The Futility of Extending Chilled-Air Cooling
The inefficiencies of chilled-air systems are now becoming exposed
The rapidly increasing heat generated by higher wattage chips has the data center world in a bit of a panic. As data center operators begin planning for the journey towards liquid cooling, I would invite them to consider a few things:
There has been a great deal of debate around when liquid cooling is “needed.” The consensus – driven largely by ASHRAE - is that when each server socket surpasses ~ 400 Watts, air can no longer cool the chip effectively. However, it is important to not just consider moving to liquid when no other option exists, but also when liquid cooling is simply a better, less expensive, and more sustainable solution. Air is an unfocused and inefficient transport of heat, and it always has been. Every refinement to force more air through servers and data halls becomes increasingly expensive. Every data center operator should at least consider the journey to move entirely to liquid.
There are a few emerging technologies under the liquid cooling umbrella. Moving from air to any of these technologies involves some cost and disruption. Data center operators need to ensure that their choice of a new cooling architecture considers the complexity and useful life span of that new technology.
Single-phase direct-to-chip close-couples water to the chips. The majority of industry IT experts believe that water has no place inside a server. Some would argue with this, but leaks do occur, and there is a very real, pragmatic limit to the heat removal capability of water. This is due mostly to the linear relationship between heat removal and the liters per minute which need to flow over the chip. As wattages go up, water can theoretically carry the heat away, but hoses need to become larger to do so and loop pressure needs to increase dramatically. With increasingly expensive and dense equipment going into high performance clusters, do you want a leak?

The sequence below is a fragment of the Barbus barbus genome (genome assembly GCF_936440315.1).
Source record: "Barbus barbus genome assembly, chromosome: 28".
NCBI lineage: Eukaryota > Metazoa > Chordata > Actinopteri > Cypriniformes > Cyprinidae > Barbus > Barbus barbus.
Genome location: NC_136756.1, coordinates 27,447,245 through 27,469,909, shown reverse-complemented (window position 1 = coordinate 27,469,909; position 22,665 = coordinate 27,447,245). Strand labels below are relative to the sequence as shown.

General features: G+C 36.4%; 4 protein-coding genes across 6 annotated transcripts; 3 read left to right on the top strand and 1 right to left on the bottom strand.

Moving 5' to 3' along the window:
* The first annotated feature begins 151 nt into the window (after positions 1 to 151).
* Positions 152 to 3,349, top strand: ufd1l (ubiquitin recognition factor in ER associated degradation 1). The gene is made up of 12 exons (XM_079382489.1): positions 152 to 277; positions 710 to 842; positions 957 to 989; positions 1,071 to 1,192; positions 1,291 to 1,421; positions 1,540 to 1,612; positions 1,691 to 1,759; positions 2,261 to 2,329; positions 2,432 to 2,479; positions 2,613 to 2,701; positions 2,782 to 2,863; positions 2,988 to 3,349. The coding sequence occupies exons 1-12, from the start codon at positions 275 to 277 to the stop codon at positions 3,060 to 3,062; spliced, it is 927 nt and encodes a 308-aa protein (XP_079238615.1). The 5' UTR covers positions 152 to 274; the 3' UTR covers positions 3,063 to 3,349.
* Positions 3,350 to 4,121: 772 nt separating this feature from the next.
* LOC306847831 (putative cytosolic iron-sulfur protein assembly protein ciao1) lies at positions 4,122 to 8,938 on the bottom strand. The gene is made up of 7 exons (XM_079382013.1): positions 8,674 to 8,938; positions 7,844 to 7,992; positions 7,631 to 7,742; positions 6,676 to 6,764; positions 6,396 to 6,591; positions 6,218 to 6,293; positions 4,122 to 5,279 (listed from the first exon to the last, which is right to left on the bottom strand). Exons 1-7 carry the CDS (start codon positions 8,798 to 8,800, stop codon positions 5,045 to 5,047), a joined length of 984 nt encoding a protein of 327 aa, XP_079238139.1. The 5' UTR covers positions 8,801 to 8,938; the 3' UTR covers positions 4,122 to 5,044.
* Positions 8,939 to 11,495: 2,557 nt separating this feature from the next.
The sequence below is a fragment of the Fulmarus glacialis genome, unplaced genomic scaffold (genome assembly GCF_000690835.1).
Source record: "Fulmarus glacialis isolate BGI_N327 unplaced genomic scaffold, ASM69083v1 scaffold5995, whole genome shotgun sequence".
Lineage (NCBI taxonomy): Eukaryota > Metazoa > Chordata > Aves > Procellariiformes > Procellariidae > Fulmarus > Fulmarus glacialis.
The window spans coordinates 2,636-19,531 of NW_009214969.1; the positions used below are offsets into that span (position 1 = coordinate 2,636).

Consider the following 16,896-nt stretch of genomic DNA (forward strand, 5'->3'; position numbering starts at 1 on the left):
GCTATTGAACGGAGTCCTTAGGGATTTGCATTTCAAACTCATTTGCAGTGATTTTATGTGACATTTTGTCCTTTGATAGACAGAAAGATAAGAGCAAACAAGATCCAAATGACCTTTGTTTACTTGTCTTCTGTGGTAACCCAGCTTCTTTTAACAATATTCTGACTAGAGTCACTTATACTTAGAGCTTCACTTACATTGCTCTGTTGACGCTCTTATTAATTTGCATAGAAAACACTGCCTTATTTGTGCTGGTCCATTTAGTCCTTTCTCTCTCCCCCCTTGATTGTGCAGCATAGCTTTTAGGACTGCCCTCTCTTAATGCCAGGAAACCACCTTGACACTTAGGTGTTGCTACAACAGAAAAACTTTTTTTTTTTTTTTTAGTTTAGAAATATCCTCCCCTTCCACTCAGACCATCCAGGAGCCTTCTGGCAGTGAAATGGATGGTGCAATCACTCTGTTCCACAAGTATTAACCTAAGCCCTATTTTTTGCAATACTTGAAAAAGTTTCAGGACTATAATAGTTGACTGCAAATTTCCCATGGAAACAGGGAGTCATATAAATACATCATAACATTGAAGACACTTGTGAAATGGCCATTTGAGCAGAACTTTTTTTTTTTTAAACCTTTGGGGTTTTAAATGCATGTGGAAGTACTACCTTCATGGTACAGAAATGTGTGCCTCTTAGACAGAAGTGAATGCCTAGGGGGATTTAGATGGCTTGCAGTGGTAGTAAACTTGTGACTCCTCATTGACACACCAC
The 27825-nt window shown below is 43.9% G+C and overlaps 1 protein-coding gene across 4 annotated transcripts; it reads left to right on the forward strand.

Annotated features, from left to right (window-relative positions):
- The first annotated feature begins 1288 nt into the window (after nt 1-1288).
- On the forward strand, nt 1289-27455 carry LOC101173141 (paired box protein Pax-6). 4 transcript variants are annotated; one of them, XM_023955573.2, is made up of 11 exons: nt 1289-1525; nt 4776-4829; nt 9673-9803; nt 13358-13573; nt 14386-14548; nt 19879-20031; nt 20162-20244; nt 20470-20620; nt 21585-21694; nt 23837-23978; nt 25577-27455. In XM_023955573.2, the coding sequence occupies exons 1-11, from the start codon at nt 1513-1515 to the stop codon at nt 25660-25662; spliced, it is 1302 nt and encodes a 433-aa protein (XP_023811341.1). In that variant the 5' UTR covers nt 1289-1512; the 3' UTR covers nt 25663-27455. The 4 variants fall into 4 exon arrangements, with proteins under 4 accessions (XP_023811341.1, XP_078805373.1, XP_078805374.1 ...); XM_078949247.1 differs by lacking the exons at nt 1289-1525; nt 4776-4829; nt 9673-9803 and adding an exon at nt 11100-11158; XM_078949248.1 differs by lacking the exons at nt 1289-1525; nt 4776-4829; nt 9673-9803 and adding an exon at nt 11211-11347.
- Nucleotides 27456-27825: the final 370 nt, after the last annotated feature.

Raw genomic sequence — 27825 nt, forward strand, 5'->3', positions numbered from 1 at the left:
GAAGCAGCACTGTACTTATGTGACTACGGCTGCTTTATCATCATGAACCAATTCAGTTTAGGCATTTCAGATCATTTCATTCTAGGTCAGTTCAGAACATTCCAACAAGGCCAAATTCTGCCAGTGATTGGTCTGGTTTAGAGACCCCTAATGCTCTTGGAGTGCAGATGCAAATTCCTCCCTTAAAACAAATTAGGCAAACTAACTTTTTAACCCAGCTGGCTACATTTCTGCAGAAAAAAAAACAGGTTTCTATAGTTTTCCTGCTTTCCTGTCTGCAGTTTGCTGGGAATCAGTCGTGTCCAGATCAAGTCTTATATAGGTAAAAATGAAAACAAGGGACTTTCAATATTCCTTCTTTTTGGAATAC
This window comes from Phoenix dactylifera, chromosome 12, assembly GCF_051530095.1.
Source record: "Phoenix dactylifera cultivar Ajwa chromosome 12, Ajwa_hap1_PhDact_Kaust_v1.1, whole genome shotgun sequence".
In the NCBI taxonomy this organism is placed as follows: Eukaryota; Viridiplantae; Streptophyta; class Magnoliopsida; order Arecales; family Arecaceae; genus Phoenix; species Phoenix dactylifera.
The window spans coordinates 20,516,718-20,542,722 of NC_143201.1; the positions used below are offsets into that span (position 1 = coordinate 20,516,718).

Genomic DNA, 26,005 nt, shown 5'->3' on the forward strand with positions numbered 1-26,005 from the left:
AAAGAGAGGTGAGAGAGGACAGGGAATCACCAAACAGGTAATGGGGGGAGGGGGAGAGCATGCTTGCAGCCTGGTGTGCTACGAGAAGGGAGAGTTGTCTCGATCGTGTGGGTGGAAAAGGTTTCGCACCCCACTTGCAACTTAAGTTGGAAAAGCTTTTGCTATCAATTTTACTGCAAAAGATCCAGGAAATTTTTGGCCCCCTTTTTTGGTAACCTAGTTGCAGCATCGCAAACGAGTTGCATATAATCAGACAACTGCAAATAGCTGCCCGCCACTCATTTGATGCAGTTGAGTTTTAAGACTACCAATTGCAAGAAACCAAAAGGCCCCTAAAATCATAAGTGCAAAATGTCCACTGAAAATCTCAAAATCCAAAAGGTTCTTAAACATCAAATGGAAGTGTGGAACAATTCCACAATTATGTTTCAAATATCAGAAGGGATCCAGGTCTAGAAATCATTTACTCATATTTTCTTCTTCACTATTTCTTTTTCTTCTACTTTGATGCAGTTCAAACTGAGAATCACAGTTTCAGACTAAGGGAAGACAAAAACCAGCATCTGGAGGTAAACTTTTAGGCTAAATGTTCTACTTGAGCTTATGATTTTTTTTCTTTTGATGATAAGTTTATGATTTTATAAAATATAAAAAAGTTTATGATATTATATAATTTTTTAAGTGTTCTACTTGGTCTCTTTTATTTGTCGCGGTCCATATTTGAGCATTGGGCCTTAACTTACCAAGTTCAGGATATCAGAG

Immersion will find its use cases. However, it forces a change in both infrastructure and service and support protocols. It is not “backwards compatible” and it requires different relationships with the OEM vendors and integrators. It is essential to understand all the costs involved in this. Finally, there is a lot of fluid required, most of which contain PFAS and other potentially dangerous chemicals.
2-phase, direct-to-chip cooling uses dielectric fluids to cool the heat generating components of the servers. Because of the phase change, tremendous amounts of heat can be removed, protecting the investment for years to come. This technology is also backward compatible with standard racks, standard infrastructure and today’s service and support protocols. It is the new kid on the block, but it is also the most elegant solution which demands the least amount of change from current industry infrastructure and practices.
Data center operators will need to begin their journeys toward liquid cooling. They will need to map their priorities, and plan for a transition to the most appropriate technology. There is already a great deal of dogma forming in the market. Our recommendation is to look at the facts, do the compares, and test any new technology in your specific environment.